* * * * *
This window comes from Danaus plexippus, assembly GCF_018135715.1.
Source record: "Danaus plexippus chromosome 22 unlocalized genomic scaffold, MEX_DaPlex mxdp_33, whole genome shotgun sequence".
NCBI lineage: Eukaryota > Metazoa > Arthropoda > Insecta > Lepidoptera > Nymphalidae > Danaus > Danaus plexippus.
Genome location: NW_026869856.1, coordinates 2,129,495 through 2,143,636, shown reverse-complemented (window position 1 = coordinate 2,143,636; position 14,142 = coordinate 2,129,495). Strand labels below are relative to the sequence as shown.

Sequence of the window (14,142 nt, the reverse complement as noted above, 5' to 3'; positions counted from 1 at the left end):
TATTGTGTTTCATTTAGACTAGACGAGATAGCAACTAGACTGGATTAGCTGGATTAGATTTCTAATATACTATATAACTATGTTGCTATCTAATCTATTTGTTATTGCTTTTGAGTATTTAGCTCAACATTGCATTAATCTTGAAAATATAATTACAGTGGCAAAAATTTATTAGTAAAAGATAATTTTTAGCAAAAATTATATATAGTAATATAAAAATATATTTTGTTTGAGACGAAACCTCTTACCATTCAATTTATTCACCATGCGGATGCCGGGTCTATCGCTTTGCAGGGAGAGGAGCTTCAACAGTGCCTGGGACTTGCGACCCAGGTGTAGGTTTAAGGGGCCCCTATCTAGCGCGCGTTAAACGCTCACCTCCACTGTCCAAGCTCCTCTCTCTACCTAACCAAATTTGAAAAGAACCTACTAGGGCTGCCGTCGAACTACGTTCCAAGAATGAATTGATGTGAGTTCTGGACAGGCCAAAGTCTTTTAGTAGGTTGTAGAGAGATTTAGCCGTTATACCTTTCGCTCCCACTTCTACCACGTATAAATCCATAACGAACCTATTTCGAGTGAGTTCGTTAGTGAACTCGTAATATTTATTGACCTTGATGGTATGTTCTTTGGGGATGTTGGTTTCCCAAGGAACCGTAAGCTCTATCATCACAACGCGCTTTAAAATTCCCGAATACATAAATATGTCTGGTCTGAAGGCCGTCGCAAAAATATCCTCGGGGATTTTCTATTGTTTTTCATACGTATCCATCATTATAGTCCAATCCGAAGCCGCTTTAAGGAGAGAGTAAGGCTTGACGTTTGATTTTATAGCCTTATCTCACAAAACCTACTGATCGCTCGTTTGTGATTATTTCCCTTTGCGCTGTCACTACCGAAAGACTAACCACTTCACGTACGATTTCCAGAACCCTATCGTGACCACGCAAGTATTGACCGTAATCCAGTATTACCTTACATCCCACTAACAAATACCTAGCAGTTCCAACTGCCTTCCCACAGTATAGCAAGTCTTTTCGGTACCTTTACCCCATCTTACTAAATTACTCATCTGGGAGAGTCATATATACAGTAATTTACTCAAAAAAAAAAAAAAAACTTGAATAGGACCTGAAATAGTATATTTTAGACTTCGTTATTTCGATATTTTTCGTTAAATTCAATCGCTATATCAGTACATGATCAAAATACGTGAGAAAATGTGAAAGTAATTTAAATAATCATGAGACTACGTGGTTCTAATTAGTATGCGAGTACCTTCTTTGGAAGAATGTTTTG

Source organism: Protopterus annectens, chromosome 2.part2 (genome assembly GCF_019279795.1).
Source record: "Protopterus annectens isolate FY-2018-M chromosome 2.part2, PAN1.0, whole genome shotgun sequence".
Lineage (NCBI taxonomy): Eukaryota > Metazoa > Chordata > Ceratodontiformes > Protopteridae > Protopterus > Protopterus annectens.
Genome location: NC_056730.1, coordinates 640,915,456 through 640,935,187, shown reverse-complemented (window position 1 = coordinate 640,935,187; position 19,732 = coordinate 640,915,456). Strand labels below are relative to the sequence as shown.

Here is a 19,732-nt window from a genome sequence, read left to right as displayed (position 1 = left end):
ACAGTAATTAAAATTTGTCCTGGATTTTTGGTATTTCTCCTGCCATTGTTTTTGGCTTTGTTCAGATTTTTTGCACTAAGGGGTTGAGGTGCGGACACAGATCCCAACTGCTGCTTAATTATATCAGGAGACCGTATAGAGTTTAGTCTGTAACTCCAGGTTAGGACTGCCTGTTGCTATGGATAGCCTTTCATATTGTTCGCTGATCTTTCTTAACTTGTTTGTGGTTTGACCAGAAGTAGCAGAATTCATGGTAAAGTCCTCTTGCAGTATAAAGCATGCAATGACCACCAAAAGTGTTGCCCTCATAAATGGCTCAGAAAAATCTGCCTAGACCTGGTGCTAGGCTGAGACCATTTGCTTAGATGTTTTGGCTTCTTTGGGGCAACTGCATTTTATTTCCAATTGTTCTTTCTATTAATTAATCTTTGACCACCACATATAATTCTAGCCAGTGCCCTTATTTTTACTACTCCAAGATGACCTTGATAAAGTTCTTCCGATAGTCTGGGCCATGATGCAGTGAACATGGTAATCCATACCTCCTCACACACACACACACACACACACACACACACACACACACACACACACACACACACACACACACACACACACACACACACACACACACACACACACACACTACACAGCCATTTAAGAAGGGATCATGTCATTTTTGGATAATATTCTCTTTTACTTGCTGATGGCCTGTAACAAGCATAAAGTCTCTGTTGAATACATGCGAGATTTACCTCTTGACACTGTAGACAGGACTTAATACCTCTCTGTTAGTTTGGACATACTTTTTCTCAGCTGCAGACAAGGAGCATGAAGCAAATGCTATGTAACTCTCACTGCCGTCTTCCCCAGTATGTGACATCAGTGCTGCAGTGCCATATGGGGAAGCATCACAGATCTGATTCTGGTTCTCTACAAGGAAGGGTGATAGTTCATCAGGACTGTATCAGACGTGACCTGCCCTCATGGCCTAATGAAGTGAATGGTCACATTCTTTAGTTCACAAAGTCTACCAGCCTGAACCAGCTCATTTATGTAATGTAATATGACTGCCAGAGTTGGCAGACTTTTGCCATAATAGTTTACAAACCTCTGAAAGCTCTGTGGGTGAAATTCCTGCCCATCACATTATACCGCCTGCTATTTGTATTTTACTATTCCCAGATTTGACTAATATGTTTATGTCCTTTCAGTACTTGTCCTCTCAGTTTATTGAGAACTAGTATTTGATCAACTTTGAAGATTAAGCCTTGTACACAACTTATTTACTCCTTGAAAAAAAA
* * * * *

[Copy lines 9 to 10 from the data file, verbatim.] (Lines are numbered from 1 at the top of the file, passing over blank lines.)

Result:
Lineage (NCBI taxonomy): Eukaryota > Metazoa > Chordata > Ceratodontiformes > Protopteridae > Protopterus > Protopterus annectens.
Genome location: NC_056730.1, coordinates 640,915,456 through 640,935,187, shown reverse-complemented (window position 1 = coordinate 640,935,187; position 19,732 = coordinate 640,915,456). Strand labels below are relative to the sequence as shown.